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Minnesota Central Kitchen, the collaboration between chefs and nonprofits to feed people in need in the Twin Cities during COVID-19, has expanded to Surly Brewing, its fifth kitchen site. Leaders said Tuesday the initiative will continue even after restaurants reopen to the public because a growing number of Minnesotans will need help as a result of COVID-19.

The five kitchens employ 100 food service workers who've dished up 306,000 meals since mid-March — from BBQ ribs to tater tot hot dish and burritos — half of which are produced with donated ingredients or food that would otherwise have been thrown out.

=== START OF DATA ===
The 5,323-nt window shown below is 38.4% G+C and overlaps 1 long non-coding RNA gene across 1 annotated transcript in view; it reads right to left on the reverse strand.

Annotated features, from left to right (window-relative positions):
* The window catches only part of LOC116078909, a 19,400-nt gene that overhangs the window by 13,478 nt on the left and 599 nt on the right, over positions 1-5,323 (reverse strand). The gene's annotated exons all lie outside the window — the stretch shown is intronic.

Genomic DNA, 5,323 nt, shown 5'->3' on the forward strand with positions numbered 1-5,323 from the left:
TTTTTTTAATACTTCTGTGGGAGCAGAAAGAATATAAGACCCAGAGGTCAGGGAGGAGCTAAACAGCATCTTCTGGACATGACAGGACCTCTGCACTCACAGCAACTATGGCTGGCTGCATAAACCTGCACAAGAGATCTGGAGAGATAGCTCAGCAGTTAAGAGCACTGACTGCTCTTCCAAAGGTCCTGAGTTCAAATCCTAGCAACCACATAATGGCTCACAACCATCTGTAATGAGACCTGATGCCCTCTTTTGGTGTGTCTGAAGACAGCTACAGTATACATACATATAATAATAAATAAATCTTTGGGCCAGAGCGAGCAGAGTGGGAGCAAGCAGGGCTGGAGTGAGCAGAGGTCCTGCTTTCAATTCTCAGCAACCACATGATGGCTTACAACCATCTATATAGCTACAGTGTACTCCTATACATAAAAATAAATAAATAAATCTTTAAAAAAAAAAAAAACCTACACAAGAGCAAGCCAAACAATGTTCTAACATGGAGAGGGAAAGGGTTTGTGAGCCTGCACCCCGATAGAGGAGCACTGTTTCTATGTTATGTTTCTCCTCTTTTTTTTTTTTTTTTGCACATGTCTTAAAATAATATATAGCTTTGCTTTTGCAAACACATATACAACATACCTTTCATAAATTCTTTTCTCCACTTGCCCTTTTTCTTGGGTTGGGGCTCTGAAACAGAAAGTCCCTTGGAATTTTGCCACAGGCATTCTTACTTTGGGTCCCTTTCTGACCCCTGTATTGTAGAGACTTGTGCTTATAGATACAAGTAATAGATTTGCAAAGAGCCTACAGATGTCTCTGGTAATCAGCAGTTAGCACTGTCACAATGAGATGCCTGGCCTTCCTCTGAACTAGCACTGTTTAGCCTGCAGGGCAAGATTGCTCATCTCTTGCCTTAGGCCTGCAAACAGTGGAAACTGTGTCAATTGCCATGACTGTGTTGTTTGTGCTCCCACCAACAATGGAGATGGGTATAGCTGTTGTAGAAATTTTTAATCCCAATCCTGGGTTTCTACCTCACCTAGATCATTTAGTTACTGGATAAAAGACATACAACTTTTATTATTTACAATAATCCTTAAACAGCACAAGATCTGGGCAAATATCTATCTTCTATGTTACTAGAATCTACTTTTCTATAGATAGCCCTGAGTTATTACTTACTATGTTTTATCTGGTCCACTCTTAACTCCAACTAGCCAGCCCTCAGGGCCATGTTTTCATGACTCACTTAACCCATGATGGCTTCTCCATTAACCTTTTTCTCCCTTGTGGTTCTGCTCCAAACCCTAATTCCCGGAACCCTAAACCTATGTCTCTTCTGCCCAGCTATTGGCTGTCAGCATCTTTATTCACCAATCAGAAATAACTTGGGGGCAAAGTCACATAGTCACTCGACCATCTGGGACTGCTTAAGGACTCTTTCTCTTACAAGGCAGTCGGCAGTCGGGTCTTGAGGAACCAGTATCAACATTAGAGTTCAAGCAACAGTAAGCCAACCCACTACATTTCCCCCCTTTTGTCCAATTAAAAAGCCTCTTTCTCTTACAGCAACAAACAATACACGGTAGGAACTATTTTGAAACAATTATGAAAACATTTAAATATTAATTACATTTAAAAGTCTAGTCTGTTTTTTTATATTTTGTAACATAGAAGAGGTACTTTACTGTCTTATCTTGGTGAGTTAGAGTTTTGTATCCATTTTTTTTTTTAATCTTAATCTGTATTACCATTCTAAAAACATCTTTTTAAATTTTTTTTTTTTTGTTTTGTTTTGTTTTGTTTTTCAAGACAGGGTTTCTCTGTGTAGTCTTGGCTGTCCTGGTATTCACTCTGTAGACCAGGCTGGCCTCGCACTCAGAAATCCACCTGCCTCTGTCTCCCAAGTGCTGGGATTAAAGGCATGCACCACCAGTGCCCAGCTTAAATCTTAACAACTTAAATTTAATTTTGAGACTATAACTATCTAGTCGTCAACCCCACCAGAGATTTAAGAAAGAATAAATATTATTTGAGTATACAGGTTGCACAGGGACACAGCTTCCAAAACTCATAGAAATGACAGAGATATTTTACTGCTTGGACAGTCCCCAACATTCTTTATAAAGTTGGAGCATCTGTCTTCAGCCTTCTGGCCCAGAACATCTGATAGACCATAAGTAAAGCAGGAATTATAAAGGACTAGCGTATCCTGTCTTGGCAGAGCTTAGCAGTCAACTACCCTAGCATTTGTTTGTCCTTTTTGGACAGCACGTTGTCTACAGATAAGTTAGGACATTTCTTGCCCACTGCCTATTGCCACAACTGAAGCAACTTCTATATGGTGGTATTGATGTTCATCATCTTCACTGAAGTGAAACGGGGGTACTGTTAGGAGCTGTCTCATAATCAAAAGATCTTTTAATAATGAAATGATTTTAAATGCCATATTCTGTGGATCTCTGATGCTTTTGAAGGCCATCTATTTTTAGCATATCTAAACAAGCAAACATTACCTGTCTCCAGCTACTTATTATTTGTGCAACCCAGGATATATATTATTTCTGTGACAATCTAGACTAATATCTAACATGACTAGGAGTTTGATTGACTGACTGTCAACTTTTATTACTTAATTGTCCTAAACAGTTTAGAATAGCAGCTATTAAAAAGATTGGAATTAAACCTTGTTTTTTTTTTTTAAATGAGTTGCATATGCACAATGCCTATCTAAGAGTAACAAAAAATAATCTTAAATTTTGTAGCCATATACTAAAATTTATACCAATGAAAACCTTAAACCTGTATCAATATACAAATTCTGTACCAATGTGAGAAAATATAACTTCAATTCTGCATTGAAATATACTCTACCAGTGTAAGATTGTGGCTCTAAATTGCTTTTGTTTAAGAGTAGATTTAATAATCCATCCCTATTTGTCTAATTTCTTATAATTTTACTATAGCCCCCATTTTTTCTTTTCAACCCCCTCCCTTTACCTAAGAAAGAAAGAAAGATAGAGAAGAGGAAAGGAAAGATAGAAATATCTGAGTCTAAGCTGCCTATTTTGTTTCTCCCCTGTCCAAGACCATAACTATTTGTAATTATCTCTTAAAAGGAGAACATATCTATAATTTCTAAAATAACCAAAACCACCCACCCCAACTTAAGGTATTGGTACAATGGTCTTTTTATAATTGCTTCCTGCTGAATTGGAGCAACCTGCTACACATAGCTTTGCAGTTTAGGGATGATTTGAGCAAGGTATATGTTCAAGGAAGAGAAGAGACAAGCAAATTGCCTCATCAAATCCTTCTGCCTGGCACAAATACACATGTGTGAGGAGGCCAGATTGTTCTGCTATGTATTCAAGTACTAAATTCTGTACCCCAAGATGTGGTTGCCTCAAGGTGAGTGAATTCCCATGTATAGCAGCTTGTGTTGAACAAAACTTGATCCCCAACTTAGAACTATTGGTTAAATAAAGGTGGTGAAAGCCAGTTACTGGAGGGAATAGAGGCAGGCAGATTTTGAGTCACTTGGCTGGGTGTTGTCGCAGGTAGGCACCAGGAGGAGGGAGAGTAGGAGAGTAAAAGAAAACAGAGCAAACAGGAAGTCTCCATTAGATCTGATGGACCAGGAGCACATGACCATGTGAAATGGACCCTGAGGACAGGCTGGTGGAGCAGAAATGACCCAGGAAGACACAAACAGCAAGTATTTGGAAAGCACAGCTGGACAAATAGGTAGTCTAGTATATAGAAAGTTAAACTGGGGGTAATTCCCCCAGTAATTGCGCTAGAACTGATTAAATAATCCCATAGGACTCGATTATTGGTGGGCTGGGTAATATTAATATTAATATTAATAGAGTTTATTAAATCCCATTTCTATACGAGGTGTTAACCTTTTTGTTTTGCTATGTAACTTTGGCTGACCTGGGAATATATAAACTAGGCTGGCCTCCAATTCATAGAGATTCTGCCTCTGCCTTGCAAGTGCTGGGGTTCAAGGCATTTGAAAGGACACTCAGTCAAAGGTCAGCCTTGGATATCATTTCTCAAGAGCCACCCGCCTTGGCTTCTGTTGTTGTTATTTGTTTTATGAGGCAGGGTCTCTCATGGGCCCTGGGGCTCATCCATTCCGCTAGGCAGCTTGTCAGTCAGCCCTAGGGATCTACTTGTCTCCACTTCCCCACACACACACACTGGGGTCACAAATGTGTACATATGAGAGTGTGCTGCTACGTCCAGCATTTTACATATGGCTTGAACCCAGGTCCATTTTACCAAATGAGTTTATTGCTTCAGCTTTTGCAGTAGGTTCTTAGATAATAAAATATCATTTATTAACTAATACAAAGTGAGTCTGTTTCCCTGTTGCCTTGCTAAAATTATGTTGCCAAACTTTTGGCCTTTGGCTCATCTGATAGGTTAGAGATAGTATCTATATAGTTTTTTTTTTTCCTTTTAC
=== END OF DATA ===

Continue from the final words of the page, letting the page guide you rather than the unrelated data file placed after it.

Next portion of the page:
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Meals are distributed to people in need through Appetite for Change, the Sanneh Foundation, Catholic Charities in St. Cloud and Loaves & Fishes' free meal sites across the Twin Cities. The four other kitchen sites are Chowgirls Killer Catering, Appetite for Change, Compass/Eurest and Sodexo. The Bachelor Farmer had participated until its recent closure.

The initiative, led by Second Harvest Heartland, costs more than $5 million over six months. Second Harvest CEO Allison O'Toole said the effort will be permanent, another way to deliver food to people in need.

KELLY SMITH